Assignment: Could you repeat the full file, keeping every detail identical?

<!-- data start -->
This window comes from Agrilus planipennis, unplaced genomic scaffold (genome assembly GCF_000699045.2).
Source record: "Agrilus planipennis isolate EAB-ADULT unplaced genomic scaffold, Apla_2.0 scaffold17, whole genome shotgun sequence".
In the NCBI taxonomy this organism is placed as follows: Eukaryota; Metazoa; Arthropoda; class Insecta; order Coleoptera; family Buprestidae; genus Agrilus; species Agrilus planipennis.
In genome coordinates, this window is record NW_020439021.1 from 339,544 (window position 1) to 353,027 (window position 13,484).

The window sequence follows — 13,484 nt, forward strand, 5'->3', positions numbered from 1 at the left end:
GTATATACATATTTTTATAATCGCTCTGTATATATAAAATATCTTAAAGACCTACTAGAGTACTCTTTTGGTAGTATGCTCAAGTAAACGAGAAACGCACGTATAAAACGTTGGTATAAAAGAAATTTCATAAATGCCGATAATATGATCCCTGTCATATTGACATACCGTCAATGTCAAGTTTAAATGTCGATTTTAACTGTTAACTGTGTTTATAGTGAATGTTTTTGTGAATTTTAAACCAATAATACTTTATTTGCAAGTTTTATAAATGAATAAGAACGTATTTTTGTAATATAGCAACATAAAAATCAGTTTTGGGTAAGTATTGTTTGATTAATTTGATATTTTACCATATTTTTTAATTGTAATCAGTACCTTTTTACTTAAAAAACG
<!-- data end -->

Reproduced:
This window comes from Agrilus planipennis, unplaced genomic scaffold (genome assembly GCF_000699045.2).
Source record: "Agrilus planipennis isolate EAB-ADULT unplaced genomic scaffold, Apla_2.0 scaffold17, whole genome shotgun sequence".
In the NCBI taxonomy this organism is placed as follows: Eukaryota; Metazoa; Arthropoda; class Insecta; order Coleoptera; family Buprestidae; genus Agrilus; species Agrilus planipennis.
In genome coordinates, this window is record NW_020439021.1 from 339,544 (window position 1) to 353,027 (window position 13,484).

The window sequence follows — 13,484 nt, forward strand, 5'->3', positions numbered from 1 at the left end:
GTATATACATATTTTTATAATCGCTCTGTATATATAAAATATCTTAAAGACCTACTAGAGTACTCTTTTGGTAGTATGCTCAAGTAAACGAGAAACGCACGTATAAAACGTTGGTATAAAAGAAATTTCATAAATGCCGATAATATGATCCCTGTCATATTGACATACCGTCAATGTCAAGTTTAAATGTCGATTTTAACTGTTAACTGTGTTTATAGTGAATGTTTTTGTGAATTTTAAACCAATAATACTTTATTTGCAAGTTTTATAAATGAATAAGAACGTATTTTTGTAATATAGCAACATAAAAATCAGTTTTGGGTAAGTATTGTTTGATTAATTTGATATTTTACCATATTTTTTAATTGTAATCAGTACCTTTTTACTTAAAAAACG